Gammell was returning in a few days to Boston, and he set up another appointment for me to visit him at the Fenway studios. This was the historic building where so many of Bostons impressionist painters had worked in their heyday. I returned to the Y and a day or two later I met as arranged with Gammell at his studio at 9.00 in the morning. The Fenway studios still exists and it isn't much changed . but then it was in a time warp. Only couple of blocks towards Back Bay from Bostons famous Fenway Park where evidently some sort of game was played. Particularly in the next year, 1975.

I opened the massive wooden doors with their black iron strap hinges and entered the balconied two story lobby area. It smelled of paint and varnish. Oliver Brothers, the restorers were the closest tenant to the lobby and in those days they did hot wax relining , that and the varnish combined into the most fabulous and evocative smell. It smelled like art history.

The old black man who was the guard and elevator operator, Reggie, cackled endearingly and waved around hands that were the size of tennis rackets as he talked nonstop. He opened the steel door to the elevator and piloted it with one of those bronze and black Bakelite levers mounted waist high on the wall. I believe there was one of those accordion style iron gates that had to be pulled closed before the elevator would run.

Reggie stopped the elevator at the 4th floor where Ives had his studio and I walked down the narrow, creaking wood floored hallway to the oak door that belonged to studio 401. One of the students let me in and I descended the stairway from the balcony to the floor level of the two story studio. One wall was taken up by high windows facing north and divided into about a thousand muntined panes. There were blackout shades drawn not from the tops of the windows but halfway up from the bottom.This had been William Paxtons studio and I don't believe Ives had changed it much. Paxtons enormous blonde wooden studio easel with its crank and high mast stood in the middle of the room.

Ives spoke briefly to the other students, he had newspaper clippings of art criticism from the New York Times in his hand and he was incensed at something a critic, perhaps Clement Greenberg had said. He dismissed his two students to studio 408 to spend the morning drawing figures as they did every day. Ives then beckoned me to a tiny living room under the balcony where he had a little sofa and a couple of chairs. Wearing a blue painters smock he laid down on the sofa and told me what the format of our meetings would to be. Each day for three days I was to meet with him at 9:00. He would ask me three questions, and I would ask him three questions, each day.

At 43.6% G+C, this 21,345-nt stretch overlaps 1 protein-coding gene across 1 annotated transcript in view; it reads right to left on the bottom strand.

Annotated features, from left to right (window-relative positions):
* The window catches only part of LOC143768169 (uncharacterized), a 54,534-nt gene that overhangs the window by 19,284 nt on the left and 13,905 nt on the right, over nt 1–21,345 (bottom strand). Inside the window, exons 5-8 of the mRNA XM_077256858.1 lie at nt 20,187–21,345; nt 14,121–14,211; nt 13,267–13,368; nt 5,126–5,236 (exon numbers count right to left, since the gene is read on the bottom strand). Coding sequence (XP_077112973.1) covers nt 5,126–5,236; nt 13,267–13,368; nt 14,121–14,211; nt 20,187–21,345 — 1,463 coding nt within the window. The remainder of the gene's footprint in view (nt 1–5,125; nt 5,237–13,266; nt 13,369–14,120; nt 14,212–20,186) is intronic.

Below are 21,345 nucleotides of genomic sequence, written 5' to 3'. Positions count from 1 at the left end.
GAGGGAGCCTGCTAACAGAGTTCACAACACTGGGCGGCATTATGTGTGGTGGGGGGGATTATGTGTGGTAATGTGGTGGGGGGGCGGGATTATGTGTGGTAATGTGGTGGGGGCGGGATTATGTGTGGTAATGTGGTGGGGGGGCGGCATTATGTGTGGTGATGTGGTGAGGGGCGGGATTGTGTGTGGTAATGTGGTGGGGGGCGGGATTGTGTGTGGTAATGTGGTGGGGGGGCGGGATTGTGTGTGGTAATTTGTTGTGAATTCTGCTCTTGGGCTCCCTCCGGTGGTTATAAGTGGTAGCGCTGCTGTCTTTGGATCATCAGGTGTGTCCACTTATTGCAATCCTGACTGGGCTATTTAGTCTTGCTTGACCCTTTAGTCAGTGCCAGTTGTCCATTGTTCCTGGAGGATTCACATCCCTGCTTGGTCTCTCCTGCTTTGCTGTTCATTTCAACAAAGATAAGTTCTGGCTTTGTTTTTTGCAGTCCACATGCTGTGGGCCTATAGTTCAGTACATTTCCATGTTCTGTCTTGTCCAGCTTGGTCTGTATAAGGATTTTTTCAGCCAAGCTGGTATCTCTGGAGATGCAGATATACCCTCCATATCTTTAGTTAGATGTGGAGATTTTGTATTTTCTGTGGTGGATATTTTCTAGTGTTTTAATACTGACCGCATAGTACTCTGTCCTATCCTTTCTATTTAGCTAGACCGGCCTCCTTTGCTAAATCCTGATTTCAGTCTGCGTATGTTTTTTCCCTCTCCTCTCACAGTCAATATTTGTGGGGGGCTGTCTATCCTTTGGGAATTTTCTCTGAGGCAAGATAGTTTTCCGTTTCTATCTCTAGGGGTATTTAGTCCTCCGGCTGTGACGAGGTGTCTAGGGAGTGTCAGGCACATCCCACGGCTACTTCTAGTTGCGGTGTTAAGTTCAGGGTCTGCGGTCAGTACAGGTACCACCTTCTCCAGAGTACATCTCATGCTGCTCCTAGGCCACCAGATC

He began by showing me a folio of his drawings from when he was very young at about the time of the Spanish American War. The drawings were, I think, of scenes of knights on horseback, perhaps they were illustrations for Ivanhoe. I don't remember too much about them other than that they looked OK, and that I thought I could match them. I didn't say that to Ives of course.

Each of the three days we met, and he asked me his three questions and I asked him mine. I remember him inquiring about my background and my interest in art. I have always spoken pretty well and I gave a good account of myself. He asked me about painters and painting. I had been studying for months to be ready.

The last question he asked me, I do remember, and that was "Who was Alfred Stevens?" Now today with so many books around about 19th century painting you would find some artists who would know the answer to the question, but in 1974 being able to answer that was unusual in a 22 year old art student to say the least. I answered that there were actually two Alfred Stevens, one a painter from Belgium and the other an English sculptor whose lion for the railings of the British museum I had read about in Harold Speed. It was like an artistic version of the bar exam, and I had just passed it.

My last question to Ives was "will you teach me to paint?" He answered that he had a full contingent of students already, but if I could secure a place in the studios somewhere, he would give me criticism. At no point did he have an interest at all in seeing my portfolio. He explained that it was impossible that I could know anything about drawing from the inadequate training I had received in the art schools . He merely wished to ascertain whether I was sufficiently interested to work diligently to learn the art and that I was smart enough to be worth the trouble of teaching.